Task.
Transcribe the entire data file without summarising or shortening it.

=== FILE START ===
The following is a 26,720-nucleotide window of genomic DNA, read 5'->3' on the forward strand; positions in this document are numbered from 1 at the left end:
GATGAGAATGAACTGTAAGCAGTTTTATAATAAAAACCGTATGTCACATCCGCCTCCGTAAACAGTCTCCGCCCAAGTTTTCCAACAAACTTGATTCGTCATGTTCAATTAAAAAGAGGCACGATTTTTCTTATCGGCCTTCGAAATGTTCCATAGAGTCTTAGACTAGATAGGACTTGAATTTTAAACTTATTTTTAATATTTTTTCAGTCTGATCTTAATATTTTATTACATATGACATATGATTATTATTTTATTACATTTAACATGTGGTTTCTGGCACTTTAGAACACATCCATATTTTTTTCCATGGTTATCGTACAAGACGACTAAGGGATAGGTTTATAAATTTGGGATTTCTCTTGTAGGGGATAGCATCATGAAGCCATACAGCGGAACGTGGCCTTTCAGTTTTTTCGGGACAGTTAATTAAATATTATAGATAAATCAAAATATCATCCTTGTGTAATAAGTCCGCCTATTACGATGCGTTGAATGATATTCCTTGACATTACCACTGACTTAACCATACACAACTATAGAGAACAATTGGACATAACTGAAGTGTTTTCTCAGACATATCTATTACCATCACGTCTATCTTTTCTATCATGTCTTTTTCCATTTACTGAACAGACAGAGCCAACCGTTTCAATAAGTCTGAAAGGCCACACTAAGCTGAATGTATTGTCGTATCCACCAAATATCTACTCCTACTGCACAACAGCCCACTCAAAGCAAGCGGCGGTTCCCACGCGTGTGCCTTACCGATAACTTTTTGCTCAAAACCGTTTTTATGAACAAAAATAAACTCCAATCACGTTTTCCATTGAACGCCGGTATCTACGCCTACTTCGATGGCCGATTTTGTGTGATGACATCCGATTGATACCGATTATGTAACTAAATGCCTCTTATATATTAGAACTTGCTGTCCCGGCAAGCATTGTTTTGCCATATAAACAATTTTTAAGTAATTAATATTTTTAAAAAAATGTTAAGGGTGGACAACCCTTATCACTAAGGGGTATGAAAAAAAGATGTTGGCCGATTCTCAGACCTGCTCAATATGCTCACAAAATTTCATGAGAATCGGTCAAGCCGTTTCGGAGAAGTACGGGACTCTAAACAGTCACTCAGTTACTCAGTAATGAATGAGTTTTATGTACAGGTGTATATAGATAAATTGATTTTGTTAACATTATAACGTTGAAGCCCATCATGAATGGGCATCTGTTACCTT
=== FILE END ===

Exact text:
The following is a 26,720-nucleotide window of genomic DNA, read 5'->3' on the forward strand; positions in this document are numbered from 1 at the left end:
GATGAGAATGAACTGTAAGCAGTTTTATAATAAAAACCGTATGTCACATCCGCCTCCGTAAACAGTCTCCGCCCAAGTTTTCCAACAAACTTGATTCGTCATGTTCAATTAAAAAGAGGCACGATTTTTCTTATCGGCCTTCGAAATGTTCCATAGAGTCTTAGACTAGATAGGACTTGAATTTTAAACTTATTTTTAATATTTTTTCAGTCTGATCTTAATATTTTATTACATATGACATATGATTATTATTTTATTACATTTAACATGTGGTTTCTGGCACTTTAGAACACATCCATATTTTTTTCCATGGTTATCGTACAAGACGACTAAGGGATAGGTTTATAAATTTGGGATTTCTCTTGTAGGGGATAGCATCATGAAGCCATACAGCGGAACGTGGCCTTTCAGTTTTTTCGGGACAGTTAATTAAATATTATAGATAAATCAAAATATCATCCTTGTGTAATAAGTCCGCCTATTACGATGCGTTGAATGATATTCCTTGACATTACCACTGACTTAACCATACACAACTATAGAGAACAATTGGACATAACTGAAGTGTTTTCTCAGACATATCTATTACCATCACGTCTATCTTTTCTATCATGTCTTTTTCCATTTACTGAACAGACAGAGCCAACCGTTTCAATAAGTCTGAAAGGCCACACTAAGCTGAATGTATTGTCGTATCCACCAAATATCTACTCCTACTGCACAACAGCCCACTCAAAGCAAGCGGCGGTTCCCACGCGTGTGCCTTACCGATAACTTTTTGCTCAAAACCGTTTTTATGAACAAAAATAAACTCCAATCACGTTTTCCATTGAACGCCGGTATCTACGCCTACTTCGATGGCCGATTTTGTGTGATGACATCCGATTGATACCGATTATGTAACTAAATGCCTCTTATATATTAGAACTTGCTGTCCCGGCAAGCATTGTTTTGCCATATAAACAATTTTTAAGTAATTAATATTTTTAAAAAAATGTTAAGGGTGGACAACCCTTATCACTAAGGGGTATGAAAAAAAGATGTTGGCCGATTCTCAGACCTGCTCAATATGCTCACAAAATTTCATGAGAATCGGTCAAGCCGTTTCGGAGAAGTACGGGACTCTAAACAGTCACTCAGTTACTCAGTAATGAATGAGTTTTATGTACAGGTGTATATAGATAAATTGATTTTGTTAACATTATAACGTTGAAGCCCATCATGAATGGGCATCTGTTACCTT